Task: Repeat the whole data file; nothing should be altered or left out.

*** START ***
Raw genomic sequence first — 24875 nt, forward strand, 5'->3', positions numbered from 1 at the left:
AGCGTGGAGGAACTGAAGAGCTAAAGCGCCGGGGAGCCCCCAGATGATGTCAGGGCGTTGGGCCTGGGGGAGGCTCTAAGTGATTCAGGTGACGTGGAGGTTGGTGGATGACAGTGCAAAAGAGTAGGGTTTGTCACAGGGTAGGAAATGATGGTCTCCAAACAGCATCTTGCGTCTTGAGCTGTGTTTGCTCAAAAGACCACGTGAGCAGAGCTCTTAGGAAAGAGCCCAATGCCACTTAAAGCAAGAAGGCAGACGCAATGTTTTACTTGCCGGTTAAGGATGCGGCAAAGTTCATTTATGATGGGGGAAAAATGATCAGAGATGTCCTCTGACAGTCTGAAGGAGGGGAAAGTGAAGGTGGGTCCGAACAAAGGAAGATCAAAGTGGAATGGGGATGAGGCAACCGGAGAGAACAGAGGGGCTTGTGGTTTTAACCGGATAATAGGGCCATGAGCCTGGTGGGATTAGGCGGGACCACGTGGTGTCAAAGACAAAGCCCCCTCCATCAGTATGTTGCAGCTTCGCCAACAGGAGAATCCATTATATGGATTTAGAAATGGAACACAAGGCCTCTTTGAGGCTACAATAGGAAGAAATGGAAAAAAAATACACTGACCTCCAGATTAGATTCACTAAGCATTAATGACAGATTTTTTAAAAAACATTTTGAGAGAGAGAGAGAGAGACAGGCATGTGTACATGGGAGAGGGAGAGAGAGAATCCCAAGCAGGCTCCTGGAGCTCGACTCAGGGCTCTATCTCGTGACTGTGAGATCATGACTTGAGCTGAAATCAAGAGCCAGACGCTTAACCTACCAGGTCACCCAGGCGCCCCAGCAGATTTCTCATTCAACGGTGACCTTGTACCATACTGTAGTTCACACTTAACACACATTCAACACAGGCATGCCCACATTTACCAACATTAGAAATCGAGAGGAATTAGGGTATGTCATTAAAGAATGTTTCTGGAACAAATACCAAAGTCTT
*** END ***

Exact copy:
Raw genomic sequence first — 24875 nt, forward strand, 5'->3', positions numbered from 1 at the left:
AGCGTGGAGGAACTGAAGAGCTAAAGCGCCGGGGAGCCCCCAGATGATGTCAGGGCGTTGGGCCTGGGGGAGGCTCTAAGTGATTCAGGTGACGTGGAGGTTGGTGGATGACAGTGCAAAAGAGTAGGGTTTGTCACAGGGTAGGAAATGATGGTCTCCAAACAGCATCTTGCGTCTTGAGCTGTGTTTGCTCAAAAGACCACGTGAGCAGAGCTCTTAGGAAAGAGCCCAATGCCACTTAAAGCAAGAAGGCAGACGCAATGTTTTACTTGCCGGTTAAGGATGCGGCAAAGTTCATTTATGATGGGGGAAAAATGATCAGAGATGTCCTCTGACAGTCTGAAGGAGGGGAAAGTGAAGGTGGGTCCGAACAAAGGAAGATCAAAGTGGAATGGGGATGAGGCAACCGGAGAGAACAGAGGGGCTTGTGGTTTTAACCGGATAATAGGGCCATGAGCCTGGTGGGATTAGGCGGGACCACGTGGTGTCAAAGACAAAGCCCCCTCCATCAGTATGTTGCAGCTTCGCCAACAGGAGAATCCATTATATGGATTTAGAAATGGAACACAAGGCCTCTTTGAGGCTACAATAGGAAGAAATGGAAAAAAAATACACTGACCTCCAGATTAGATTCACTAAGCATTAATGACAGATTTTTTAAAAAACATTTTGAGAGAGAGAGAGAGAGACAGGCATGTGTACATGGGAGAGGGAGAGAGAGAATCCCAAGCAGGCTCCTGGAGCTCGACTCAGGGCTCTATCTCGTGACTGTGAGATCATGACTTGAGCTGAAATCAAGAGCCAGACGCTTAACCTACCAGGTCACCCAGGCGCCCCAGCAGATTTCTCATTCAACGGTGACCTTGTACCATACTGTAGTTCACACTTAACACACATTCAACACAGGCATGCCCACATTTACCAACATTAGAAATCGAGAGGAATTAGGGTATGTCATTAAAGAATGTTTCTGGAACAAATACCAAAGTCTT